Friday, March 16, 2012

So you want to write a pattern {part 2}

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 You've finished your quilt top, you know your process and design work, and now you're ready to put your design into words.  This may feel tedious at times but this is the most important part of the process.  If your instructions are clear, your pattern will be a success.

Pattern steps tend to come in one form or another.  You can either provide step-by-step pictures with instructions or you can use diagrams {computer drafted or well drawn illustrations} with step-by-step instructions.  A lot of this will depend on the type of quilt you are making. 


A more traditional quilt that is made up of blocks is probably best explained using step-by-step pictures showing how to make one block.  Show your reader how to make one block and then tell them how many more blocks to make using the same instructions.  This is the process I used for my Serendipity pattern.


A more modern quilt that consists of varying blocks and techniques is probably best explained using diagrams with step by step instructions.  Break the quilt down into parts, i.e. make 200 HST's.  Complete that part and move on to the next part of the quilt, i.e. cut 50 individual 5" solid squares.  Finish the quilt with a diagram showing how to construct each row and then instructions for completing the quilt top.  This is the process I used for my Chasing Chevrons quilt along as well as my Intersection{s} pattern.


Other things to include in your pattern:

-A list of supplies needed... make this as basic as you can imagine.  For example, a rotary cutter and mat may seem like an automatic to you and me but keep in mind that a lot of beginning quilters buy patterns and may not know that tools like these are needed or even exist.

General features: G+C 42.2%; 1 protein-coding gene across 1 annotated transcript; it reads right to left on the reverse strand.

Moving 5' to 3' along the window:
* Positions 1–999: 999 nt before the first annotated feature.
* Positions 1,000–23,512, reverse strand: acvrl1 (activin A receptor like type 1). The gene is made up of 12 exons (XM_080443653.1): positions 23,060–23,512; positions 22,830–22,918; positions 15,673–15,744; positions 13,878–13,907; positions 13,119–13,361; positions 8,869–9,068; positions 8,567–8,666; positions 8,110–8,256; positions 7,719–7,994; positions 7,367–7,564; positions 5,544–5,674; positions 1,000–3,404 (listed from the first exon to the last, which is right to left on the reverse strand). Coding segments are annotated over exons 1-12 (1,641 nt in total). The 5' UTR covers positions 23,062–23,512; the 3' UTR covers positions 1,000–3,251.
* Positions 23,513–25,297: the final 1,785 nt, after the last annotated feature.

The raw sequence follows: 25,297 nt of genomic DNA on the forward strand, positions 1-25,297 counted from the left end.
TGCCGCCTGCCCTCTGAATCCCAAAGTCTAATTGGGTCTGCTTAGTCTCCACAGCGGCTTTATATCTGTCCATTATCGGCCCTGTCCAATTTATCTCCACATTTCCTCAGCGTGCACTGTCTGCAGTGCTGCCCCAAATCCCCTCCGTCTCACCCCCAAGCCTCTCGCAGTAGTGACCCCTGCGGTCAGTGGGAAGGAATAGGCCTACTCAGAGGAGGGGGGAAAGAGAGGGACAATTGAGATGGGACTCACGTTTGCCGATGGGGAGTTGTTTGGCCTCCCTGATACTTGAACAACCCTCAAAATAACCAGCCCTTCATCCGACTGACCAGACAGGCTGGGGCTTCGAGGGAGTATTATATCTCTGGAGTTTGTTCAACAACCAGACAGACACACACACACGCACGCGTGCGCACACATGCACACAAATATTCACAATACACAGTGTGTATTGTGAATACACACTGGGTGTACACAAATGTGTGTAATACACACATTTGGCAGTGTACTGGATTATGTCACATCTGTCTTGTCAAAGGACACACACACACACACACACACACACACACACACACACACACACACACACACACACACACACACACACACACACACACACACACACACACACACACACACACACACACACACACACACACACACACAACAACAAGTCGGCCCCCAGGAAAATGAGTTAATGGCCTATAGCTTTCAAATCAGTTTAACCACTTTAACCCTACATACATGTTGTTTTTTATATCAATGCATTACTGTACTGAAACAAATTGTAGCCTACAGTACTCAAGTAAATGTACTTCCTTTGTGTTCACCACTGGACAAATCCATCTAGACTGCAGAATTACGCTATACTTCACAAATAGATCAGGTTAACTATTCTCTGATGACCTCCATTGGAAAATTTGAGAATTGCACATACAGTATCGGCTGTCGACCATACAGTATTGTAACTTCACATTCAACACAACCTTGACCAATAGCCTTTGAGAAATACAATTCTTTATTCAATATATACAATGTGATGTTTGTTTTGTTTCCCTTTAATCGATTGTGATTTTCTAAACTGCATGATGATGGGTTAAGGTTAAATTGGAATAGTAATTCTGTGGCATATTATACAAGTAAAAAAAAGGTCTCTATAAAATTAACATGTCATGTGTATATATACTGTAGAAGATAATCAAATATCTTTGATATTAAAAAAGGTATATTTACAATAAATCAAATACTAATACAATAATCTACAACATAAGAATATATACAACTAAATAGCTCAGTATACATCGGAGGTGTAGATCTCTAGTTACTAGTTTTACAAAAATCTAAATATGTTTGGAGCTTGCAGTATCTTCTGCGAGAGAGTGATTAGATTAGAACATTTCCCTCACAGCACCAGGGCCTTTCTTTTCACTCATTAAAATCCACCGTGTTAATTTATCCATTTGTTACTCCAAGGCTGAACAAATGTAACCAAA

-Abbreviations... I like to define common terms used throughout the pattern.  Quilting lingo like RST, HSTs, WOF, seam allowances, etc. are all terms that an experienced quilter knows but would lose a beginner in a second.  If there is a technique used throughout a pattern like making half square triangles {HSTs} go ahead and show how to make them.  A beginner would really appreciate this!  Same thing goes for a scant 1/4" seam allowance... this term frustrated me so much as a beginner because I had no idea what the heck a "scant" was.

-Fabric requirements... This is a big one!  You can calculate the yardage needed with a yardage calculator but I haven't found this to be completely accurate.  There's also the old fashioned way using pencil, paper and a calculator which is my preferred method.  Overestimate a little but tell your reader that you are overestimating just in case they are trying to get by on scraps or bare minimum yardage.  Give a disclaimer that your requirements do not account for large cutting or sewing mistakes; overestimating will probably cover some small mistakes but not the big ones.